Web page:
Fight against malaria slowed in 2012 as funding fellBMJ 2012; 345 doi: https://doi.org/10.1136/bmj.e8569 (Published 18 December 2012) Cite this as: BMJ 2012;345:e8569
Recent gains in combating malaria are being threatened by a shortfall in funding, a report by the World Health Organization has warned.
New funding is urgently needed, it says, because the largest source of money to fight the disease, the Global Fund to Fight Aids, Tuberculosis and Malaria, has dried up over the past few years, says the World Malaria Report 2012.1 In 2009 the Global Fund disbursed $1bn (£0.6bn; €0.8bn), but this fell to just over $500m in 2011. Its funding is projected to increase over the next few years.
Total funding for malaria control (domestic and international) is projected to remain at less than $2.7bn between 2013 and 2015, substantially below the $5.1bn needed to achieve universal coverage of antimalarial interventions. However, international funding for malaria control has increased sharply over the past decade, from less than $100m in 2000 to $1.84bn in 2012.
The report also found that the proportion of households in sub-Saharan Africa with at least one insecticide treated bed net rose from 3% in 2000 to 53% in 2011, although this figure did not change in 2012. The report warns that the number of bed nets procured in 2012 (66 million) was far lower than that in 2011 (92 million) and 2012 (145 million). With the average useful life of treated bed nets estimated to be 2-3 years, effective coverage will decrease if these nets are not replaced soon, says the report.
Indoor residual spraying is also seen as a powerful vector control, but in 2011 only 5% of the world’s people at risk from malaria were protected in this way. In Africa the proportion of the at-risk population that was protected by spraying rose from less than 5% in 2005 to 11% in 2010 but remained at that level in 2011.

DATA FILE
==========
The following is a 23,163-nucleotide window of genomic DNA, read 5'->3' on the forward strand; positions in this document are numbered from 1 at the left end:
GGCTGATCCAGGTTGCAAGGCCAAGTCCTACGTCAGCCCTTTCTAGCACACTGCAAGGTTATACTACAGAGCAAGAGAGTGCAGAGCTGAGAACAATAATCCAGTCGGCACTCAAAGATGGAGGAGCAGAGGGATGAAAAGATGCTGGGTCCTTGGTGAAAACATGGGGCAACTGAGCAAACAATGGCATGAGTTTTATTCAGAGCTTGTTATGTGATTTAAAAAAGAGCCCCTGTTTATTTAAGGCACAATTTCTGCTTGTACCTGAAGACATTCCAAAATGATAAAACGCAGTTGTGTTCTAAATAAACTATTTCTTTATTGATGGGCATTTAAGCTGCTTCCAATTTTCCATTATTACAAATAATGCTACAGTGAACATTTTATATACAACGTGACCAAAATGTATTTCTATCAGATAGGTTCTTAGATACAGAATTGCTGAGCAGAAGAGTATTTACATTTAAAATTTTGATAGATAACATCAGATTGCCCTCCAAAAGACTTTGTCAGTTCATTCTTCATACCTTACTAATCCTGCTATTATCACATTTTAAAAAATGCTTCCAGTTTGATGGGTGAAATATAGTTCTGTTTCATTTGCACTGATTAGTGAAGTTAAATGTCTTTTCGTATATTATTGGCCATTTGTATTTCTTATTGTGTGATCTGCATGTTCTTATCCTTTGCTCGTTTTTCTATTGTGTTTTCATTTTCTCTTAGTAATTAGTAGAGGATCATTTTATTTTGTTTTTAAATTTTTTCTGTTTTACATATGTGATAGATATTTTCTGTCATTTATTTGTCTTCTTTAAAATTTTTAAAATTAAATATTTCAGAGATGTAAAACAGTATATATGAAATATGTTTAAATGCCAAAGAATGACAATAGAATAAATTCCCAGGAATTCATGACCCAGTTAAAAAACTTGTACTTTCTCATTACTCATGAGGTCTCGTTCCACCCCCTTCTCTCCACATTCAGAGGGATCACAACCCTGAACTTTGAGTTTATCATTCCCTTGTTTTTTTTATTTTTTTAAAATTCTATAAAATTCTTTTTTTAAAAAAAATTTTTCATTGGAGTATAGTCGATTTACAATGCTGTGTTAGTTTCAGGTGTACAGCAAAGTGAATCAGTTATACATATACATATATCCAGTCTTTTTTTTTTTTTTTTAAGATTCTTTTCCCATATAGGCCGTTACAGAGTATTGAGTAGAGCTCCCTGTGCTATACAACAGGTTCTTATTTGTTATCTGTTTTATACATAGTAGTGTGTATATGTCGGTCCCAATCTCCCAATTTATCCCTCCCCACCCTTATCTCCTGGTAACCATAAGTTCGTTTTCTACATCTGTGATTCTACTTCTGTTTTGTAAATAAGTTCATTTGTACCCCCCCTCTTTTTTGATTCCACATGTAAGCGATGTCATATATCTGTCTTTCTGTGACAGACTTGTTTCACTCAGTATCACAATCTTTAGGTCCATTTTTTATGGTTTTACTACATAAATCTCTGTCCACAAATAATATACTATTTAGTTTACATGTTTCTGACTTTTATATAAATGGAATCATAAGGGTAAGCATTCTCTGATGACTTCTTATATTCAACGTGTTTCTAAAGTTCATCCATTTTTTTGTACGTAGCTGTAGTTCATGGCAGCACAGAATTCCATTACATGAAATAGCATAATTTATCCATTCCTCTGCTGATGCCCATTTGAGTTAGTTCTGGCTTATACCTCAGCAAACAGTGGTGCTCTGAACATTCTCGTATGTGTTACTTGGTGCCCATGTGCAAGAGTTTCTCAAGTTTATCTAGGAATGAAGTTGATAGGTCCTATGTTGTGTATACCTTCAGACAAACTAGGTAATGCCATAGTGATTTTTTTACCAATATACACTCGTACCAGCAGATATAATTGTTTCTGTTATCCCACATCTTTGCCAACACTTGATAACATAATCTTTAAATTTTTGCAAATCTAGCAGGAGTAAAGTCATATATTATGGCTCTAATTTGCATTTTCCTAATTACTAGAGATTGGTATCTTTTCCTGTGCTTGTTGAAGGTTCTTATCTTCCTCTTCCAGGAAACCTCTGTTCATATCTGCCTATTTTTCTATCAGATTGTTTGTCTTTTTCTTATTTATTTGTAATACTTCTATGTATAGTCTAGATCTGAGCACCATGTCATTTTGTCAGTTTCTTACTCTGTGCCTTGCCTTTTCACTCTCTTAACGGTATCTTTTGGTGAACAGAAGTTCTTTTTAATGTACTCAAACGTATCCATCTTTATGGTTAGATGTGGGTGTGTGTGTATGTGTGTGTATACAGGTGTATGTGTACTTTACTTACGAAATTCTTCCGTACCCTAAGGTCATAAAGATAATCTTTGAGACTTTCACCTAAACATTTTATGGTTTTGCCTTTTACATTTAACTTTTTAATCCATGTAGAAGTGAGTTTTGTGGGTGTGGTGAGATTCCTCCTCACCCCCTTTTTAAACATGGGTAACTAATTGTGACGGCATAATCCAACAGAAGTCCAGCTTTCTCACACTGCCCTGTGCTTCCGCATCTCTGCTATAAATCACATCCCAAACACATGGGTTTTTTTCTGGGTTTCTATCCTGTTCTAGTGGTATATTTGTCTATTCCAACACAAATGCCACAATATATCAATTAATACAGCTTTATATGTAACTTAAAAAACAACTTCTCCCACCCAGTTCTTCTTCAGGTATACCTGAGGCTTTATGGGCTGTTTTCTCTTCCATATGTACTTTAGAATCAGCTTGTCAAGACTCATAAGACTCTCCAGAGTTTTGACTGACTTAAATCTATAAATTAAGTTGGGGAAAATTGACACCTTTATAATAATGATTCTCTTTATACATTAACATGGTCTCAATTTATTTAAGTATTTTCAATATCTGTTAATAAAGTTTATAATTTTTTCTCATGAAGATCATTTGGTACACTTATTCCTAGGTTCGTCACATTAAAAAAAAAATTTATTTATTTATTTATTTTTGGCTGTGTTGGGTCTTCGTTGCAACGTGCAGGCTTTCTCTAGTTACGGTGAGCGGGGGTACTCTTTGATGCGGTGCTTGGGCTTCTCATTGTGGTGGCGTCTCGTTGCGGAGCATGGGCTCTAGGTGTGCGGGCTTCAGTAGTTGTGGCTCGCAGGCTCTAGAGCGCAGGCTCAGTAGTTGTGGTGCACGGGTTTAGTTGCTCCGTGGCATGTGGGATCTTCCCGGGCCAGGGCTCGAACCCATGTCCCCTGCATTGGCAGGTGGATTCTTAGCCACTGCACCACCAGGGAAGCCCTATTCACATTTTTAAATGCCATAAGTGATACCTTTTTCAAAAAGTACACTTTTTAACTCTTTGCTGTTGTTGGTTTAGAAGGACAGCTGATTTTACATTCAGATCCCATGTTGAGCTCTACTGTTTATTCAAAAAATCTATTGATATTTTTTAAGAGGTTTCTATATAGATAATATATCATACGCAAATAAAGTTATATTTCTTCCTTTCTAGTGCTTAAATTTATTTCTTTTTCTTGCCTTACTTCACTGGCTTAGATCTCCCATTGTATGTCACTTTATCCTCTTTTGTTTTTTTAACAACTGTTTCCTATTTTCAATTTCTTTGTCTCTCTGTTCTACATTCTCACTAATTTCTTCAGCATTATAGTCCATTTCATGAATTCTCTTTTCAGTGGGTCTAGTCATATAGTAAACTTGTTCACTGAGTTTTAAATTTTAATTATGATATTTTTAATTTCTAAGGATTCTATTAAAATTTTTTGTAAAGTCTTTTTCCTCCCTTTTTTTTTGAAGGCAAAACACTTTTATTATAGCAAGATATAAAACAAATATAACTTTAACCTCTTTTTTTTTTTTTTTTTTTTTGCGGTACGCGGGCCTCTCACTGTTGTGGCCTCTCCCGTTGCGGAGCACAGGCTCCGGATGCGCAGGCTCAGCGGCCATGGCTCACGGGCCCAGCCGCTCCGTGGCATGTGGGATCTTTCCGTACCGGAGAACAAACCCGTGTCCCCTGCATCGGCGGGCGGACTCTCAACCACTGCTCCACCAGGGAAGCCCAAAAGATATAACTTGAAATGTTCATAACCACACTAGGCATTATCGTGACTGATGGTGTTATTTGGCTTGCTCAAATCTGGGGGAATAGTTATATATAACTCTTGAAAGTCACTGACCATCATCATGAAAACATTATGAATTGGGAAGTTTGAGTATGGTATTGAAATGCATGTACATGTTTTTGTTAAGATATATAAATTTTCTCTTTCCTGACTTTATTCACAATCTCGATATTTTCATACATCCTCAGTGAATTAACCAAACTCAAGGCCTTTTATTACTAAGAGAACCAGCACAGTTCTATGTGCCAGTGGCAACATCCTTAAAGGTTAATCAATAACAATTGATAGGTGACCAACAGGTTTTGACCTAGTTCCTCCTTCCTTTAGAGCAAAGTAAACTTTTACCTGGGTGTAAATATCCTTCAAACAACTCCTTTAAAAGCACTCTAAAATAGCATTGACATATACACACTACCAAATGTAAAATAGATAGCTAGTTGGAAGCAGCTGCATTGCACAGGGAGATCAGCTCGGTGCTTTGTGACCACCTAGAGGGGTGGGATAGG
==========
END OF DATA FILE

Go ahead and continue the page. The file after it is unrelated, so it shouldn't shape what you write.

The report found that the numbers of rapid diagnostic tests and artemisinin based combination treatments were increasing. The reported rate of diagnostic testing in the public sector in Africa rose from 20% in 2005 to 47% in 2011. However, the report could not provide information on how many people used rapid diagnostic testing in the private sector, which received an estimated 40% of people who suspected that they had malaria.
Fifty countries are on track to reduce their malaria case incidence rates by 75% by 2015, the report says, in line with targets of the World Health Assembly and the Roll Back Malaria campaign. However, these 50 represent only 3%, or seven million, of malaria cases that were estimated to have occurred in 2000, the benchmark against which progress is measured.
Robert Newman, director of WHO’s global malaria programme, said that progress in tackling malaria had to be accelerated in the countries with the highest burden of the disease. “These countries are in a precarious situation, and most of them need urgent financial assistance to procure and distribute lifesaving commodities,” he said.
The burden is concentrated in 14 countries where malaria is endemic, which together account for an estimated 80% of deaths from the disease. Nigeria and the Democratic Republic of the Congo are the most affected countries in sub-Saharan Africa, while India is the most affected country in Asia.
Fatoumata Nafo-Traoré, executive director of the Roll Back Malaria Partnership, said that the world needed “fresh ideas” on raising funds.
“We are exploring many options—financial transaction taxes, airline ticket taxes together with UNITAID [the international funding facility for drugs for HIV, malaria, and tuberculosis that is financed by airline ticket sales], and a ‘malaria bond,’ among others,” she said. A bond would raise money for malaria control from private investors and provide them with a return according to the degree of success of a malaria control programme.
Cite this as: BMJ 2012;345:e8569